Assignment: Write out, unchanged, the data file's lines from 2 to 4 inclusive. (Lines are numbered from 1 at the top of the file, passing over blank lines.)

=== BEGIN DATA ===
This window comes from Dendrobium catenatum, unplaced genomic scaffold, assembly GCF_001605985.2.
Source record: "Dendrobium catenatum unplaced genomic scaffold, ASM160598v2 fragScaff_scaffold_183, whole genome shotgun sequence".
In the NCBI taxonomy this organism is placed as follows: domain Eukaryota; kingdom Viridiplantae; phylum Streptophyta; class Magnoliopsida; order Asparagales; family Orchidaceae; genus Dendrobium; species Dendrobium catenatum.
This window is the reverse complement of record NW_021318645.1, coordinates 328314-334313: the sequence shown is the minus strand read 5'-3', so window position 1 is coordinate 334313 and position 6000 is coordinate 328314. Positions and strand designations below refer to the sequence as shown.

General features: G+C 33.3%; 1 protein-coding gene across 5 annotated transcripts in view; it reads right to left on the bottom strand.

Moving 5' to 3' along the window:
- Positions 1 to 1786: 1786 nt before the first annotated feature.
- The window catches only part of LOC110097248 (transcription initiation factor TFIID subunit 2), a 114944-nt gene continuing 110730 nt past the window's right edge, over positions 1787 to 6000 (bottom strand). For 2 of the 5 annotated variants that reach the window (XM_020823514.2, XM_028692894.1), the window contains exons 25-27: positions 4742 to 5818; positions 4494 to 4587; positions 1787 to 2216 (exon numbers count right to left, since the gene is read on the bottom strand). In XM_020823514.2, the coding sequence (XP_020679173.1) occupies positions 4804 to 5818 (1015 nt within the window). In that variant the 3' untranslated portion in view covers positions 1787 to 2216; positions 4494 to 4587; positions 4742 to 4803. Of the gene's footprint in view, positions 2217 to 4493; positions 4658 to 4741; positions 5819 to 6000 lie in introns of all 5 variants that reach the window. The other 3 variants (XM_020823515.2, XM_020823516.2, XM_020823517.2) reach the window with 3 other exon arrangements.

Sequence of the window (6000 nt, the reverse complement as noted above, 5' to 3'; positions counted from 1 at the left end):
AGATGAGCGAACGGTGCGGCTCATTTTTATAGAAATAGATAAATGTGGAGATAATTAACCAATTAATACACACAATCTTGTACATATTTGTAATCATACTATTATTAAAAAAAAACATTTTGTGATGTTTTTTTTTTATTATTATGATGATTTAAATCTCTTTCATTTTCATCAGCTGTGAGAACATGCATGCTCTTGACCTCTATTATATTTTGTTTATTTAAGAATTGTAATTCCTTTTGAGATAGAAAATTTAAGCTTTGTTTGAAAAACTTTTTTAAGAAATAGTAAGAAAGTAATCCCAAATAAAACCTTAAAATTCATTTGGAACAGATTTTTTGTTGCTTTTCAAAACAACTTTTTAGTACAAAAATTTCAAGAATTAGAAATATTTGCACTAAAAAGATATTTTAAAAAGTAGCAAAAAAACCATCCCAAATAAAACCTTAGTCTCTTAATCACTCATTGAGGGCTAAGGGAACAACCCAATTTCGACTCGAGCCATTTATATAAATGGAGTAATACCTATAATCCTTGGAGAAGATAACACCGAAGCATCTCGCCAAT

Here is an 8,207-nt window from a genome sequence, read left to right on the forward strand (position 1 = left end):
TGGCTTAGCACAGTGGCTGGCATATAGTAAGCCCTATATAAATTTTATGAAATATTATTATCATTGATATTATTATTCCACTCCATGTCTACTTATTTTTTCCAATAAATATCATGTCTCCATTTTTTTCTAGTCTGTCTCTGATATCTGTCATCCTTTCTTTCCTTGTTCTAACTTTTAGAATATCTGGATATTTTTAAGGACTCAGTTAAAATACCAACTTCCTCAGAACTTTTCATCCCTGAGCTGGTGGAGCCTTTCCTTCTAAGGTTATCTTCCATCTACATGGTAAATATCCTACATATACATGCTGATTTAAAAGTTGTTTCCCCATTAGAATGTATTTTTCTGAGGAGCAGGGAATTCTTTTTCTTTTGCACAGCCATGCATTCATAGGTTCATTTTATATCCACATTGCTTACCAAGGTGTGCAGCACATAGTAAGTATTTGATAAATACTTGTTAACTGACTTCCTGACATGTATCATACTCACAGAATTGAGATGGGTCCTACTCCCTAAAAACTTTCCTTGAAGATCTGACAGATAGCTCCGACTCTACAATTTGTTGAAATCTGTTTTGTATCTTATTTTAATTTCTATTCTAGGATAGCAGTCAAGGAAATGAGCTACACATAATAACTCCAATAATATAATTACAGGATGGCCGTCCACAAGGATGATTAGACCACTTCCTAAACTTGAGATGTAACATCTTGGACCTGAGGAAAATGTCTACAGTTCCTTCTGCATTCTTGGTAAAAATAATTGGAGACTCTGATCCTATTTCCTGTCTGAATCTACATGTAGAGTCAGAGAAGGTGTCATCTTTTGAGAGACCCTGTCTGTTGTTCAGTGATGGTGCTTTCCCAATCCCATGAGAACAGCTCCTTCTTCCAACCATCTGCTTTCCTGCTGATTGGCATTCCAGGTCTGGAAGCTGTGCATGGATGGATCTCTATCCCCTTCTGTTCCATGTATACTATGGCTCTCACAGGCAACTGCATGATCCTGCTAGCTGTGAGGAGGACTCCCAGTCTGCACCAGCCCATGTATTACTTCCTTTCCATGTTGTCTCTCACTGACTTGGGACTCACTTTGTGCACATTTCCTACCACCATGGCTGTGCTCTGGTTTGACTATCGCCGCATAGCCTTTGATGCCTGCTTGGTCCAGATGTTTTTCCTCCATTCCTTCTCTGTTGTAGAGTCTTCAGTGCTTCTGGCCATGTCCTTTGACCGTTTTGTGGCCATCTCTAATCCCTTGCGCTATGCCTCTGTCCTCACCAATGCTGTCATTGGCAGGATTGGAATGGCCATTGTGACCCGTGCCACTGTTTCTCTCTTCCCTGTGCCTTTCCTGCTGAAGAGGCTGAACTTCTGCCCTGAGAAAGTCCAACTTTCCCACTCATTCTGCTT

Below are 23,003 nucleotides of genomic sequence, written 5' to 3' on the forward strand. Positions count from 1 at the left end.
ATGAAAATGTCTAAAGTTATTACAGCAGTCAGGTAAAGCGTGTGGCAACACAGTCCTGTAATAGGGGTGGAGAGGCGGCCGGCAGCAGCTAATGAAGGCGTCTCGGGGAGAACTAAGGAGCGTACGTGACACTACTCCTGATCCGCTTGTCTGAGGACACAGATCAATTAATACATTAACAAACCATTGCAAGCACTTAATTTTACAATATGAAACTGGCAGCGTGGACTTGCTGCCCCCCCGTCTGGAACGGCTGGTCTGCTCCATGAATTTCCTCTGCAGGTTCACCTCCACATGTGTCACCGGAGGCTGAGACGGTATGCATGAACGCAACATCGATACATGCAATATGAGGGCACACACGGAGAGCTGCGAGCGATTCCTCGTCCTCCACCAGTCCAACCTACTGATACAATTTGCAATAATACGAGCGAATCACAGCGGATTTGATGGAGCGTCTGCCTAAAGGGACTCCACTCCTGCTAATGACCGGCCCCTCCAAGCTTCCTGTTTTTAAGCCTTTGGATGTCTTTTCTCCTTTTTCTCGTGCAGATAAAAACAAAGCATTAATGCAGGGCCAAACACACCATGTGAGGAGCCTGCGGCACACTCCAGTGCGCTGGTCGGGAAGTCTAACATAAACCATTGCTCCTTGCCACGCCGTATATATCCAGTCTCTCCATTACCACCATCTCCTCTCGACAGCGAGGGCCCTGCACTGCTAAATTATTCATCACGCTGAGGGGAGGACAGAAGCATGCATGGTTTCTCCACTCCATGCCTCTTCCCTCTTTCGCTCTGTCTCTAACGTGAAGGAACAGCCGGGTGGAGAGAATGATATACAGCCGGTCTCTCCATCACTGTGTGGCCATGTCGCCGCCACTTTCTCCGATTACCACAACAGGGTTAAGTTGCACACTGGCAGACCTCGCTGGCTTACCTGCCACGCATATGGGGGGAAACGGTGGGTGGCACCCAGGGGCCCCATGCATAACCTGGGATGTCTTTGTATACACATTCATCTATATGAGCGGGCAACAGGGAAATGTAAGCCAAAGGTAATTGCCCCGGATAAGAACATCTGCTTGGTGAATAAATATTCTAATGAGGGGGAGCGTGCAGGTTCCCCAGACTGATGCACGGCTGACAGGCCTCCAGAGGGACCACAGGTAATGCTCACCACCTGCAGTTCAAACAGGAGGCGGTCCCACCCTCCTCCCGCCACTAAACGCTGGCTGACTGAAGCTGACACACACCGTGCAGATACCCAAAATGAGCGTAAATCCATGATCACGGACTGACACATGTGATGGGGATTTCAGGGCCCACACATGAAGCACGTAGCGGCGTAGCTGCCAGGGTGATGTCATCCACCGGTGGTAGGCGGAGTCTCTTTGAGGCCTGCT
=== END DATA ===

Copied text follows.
Source record: "Dendrobium catenatum unplaced genomic scaffold, ASM160598v2 fragScaff_scaffold_183, whole genome shotgun sequence".
In the NCBI taxonomy this organism is placed as follows: domain Eukaryota; kingdom Viridiplantae; phylum Streptophyta; class Magnoliopsida; order Asparagales; family Orchidaceae; genus Dendrobium; species Dendrobium catenatum.
This window is the reverse complement of record NW_021318645.1, coordinates 328314-334313: the sequence shown is the minus strand read 5'-3', so window position 1 is coordinate 334313 and position 6000 is coordinate 328314. Positions and strand designations below refer to the sequence as shown.